[chaperone-worker] y  # convert worker to recursive function
    pop                   # remove the empty polypeptide
    [] swap cons          # introduce initial [] into protein
    i                     # unquote to fully structured protein        

As in the previous post, we don't want intermediate functions and chunked definitions like buryn and dign and will replace all definitions recursively until they are irreducible. But there is nothing to be gained from doing that now.

Let's rather look at an example. Suppose the following program is the output of a ribosome:

[bra bra ket swap dup ket i]

The ribosome function produced this from an input mRNA sequence according to an artificial genetic code that we haven't defined yet. The chaperone function now converts this to an intermediate form (a Floy program):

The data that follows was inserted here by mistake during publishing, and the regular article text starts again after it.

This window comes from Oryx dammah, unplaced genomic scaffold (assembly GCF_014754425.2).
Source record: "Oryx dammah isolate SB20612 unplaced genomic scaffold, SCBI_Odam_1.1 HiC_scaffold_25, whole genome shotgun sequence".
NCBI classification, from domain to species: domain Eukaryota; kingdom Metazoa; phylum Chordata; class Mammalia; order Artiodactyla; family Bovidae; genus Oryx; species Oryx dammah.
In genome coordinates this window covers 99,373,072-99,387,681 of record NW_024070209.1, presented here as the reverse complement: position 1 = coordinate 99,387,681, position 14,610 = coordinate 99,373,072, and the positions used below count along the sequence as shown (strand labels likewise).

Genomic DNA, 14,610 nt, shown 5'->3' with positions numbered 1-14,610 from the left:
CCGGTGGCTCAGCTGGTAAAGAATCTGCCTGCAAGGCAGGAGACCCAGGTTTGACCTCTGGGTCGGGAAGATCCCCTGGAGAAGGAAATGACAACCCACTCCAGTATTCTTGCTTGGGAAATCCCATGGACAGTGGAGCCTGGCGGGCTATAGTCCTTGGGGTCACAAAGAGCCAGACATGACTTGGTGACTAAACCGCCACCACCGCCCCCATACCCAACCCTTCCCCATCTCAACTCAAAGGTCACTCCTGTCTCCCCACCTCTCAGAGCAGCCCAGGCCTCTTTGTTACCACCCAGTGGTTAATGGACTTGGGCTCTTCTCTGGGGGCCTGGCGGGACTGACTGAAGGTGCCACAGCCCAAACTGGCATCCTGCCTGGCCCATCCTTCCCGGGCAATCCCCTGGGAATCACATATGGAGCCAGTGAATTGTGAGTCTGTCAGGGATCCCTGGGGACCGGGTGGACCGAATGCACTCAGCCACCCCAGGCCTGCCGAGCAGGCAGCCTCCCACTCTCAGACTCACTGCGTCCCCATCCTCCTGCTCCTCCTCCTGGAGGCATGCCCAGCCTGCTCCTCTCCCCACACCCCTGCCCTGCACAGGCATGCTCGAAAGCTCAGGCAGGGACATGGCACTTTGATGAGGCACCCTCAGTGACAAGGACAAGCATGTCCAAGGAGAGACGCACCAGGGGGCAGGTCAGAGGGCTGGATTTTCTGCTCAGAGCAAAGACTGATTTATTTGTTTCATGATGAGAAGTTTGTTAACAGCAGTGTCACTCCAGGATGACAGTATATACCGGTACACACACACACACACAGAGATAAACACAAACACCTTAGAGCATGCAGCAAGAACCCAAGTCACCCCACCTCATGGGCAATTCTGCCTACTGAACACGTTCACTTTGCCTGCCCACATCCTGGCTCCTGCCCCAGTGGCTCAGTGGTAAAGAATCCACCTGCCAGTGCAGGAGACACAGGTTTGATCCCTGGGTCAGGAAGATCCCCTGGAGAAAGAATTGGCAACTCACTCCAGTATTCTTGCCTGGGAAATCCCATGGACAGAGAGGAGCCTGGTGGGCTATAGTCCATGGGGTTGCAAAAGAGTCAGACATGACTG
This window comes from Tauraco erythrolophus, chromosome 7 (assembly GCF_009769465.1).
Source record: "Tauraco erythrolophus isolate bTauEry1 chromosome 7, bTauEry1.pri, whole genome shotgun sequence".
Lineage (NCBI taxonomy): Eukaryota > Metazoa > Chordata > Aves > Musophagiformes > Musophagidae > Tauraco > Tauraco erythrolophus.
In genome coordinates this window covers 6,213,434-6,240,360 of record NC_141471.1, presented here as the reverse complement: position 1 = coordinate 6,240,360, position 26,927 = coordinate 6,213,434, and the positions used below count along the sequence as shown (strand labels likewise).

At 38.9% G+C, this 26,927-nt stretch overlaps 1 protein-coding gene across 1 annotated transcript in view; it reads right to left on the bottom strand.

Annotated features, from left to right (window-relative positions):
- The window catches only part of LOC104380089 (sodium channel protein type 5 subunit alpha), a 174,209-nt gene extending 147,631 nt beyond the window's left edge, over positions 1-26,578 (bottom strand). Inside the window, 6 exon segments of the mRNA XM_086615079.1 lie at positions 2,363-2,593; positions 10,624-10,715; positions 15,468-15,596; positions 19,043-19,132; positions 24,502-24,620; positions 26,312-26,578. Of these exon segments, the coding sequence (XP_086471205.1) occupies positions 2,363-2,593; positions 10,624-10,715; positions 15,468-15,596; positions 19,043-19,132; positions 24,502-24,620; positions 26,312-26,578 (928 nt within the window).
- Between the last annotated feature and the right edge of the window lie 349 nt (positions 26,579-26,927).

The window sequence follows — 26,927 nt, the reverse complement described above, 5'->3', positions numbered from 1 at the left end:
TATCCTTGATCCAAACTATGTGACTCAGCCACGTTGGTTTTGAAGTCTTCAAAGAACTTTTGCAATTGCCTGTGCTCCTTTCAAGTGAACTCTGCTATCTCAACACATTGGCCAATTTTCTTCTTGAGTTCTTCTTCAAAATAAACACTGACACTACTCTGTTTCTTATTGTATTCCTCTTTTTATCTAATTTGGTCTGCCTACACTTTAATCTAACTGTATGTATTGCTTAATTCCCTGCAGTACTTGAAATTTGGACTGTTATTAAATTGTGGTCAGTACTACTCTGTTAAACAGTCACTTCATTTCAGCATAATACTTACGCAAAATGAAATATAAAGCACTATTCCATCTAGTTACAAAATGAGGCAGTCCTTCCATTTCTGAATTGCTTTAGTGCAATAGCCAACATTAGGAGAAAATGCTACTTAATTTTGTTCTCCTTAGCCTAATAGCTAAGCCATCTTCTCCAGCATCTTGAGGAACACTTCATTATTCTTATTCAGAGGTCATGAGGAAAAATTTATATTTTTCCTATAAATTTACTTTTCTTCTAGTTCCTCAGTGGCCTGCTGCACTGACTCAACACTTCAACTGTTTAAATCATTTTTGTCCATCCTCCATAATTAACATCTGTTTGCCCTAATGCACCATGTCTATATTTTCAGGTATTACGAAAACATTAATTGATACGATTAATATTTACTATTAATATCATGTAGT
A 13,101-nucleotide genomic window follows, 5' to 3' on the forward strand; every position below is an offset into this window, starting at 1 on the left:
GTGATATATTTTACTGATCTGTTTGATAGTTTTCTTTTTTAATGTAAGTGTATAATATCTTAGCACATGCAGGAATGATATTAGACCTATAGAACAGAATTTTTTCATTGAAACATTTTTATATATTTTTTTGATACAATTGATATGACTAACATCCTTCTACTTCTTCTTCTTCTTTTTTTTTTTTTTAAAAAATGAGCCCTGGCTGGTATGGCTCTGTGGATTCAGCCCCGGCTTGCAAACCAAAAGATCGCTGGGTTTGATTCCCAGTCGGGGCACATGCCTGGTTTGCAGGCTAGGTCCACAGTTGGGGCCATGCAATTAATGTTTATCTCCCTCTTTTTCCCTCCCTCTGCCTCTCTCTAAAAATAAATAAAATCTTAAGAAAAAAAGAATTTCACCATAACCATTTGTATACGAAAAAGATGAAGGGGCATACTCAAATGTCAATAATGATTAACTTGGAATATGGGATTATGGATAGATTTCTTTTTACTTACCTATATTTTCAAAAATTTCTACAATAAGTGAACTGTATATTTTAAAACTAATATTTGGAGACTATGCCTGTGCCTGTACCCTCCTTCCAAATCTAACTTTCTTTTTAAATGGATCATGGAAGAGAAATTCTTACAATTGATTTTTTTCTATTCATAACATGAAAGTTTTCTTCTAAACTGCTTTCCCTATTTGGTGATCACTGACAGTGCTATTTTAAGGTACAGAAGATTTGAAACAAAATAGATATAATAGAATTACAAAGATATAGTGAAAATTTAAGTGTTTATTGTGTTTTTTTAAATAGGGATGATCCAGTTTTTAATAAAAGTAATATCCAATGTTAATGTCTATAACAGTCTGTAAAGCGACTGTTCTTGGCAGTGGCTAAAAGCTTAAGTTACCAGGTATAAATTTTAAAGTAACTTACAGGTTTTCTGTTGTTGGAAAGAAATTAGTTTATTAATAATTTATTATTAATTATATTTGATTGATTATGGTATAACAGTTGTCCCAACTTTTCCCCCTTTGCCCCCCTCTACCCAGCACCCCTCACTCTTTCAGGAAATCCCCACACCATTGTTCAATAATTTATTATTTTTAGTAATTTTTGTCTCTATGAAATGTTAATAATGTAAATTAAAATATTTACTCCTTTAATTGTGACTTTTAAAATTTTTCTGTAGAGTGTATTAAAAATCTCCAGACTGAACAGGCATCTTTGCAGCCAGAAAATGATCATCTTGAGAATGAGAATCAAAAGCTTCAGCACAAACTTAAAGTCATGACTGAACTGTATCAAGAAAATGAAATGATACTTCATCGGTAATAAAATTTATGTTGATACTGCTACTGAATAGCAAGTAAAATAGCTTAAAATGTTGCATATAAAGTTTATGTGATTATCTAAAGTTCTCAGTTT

[[] [] [] [] cons cat [swap] cat [dup] cat [] cons cat [i] cat]

And then, right before releasing it, it converts it to its final form (a Joy program again) by unquoting it with i:

[[] [] [] [] cons cat [swap] cat [dup] cat [] cons cat [i] cat] i
 [] [] [] [] cons cat [swap] cat [dup] cat [] cons cat [i] cat  # by i
 [] [] [[]]       cat [swap] cat [dup] cat [] cons cat [i] cat  # by cons
 []    [[]]           [swap] cat [dup] cat [] cons cat [i] cat  # by cat
 []    [[] swap]                 [dup] cat [] cons cat [i] cat  # by cat
 []    [[] swap dup]                       [] cons cat [i] cat  # by cat
 []   [[[] swap dup]]                              cat [i] cat  # by cons
      [[[] swap dup]]                                  [i] cat  # by cat
      [[[] swap dup] i]                                         # by cat

We now have a quoted protein

[[[] swap dup] i]